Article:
Re: A question about straight lines
Posted:
Feb 2, 2014 10:55 PM



I always wanted my students to understand that all conclusion are base on undefined terms, defined terms, basic assumptions, and conclusions from these. Don't tell your students what to think, but teach them how to think! (in everyday situations as well as in Math)
On Sat, Feb 1, 2014 at 12:05 PM, Joe Niederberger <niederberger@comcast.net>wrote:
> R Hansen says: > >If Neighbor understood real numbers and applied that to points, he would > then be able to use what you wrote. He is still struggling with an > incorrect sense of what points are. He still has a tendency (as all of us > do) to think that two points can be beside each other, with no other point > in between. The only way I know of getting over that tendency is to study > the real numbers and what we mean by ?point? and ?line?. > > You don't need to know everything about real numbers to follow my > interpretation, and arrive at an understanding that (1) lines today are > (usually) viewed as sets of points, (2) the cut point has to belong to one > subset or the other but not both, assuming (3) you want exactly two subsets > that are disjoint and when unioned give back the original. > > That much is very elementary, naive, set theory. Sure there's that can be > said, but one step at a time, huh? > You don't need to get into density and limits and whatnot > to look at what's going with the cut point itself. > > I arrived at this by reading Neighbor's questions and trying honestly to > see what he was after. I could be wrong. > > Cheers, > Joe N >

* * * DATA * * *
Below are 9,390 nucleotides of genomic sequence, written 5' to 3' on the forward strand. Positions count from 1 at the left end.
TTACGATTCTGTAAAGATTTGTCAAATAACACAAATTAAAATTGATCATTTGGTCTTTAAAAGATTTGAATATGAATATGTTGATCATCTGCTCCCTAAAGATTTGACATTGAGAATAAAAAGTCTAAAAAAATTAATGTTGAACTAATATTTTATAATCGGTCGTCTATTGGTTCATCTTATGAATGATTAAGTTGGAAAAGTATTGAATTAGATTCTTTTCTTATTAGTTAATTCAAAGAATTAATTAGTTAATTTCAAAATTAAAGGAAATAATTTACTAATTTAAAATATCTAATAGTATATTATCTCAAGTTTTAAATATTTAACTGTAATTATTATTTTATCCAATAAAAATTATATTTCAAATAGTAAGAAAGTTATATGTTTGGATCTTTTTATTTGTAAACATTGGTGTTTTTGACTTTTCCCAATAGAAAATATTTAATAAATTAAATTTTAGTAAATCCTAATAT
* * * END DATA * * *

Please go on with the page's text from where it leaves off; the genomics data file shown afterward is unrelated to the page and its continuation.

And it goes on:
Jim
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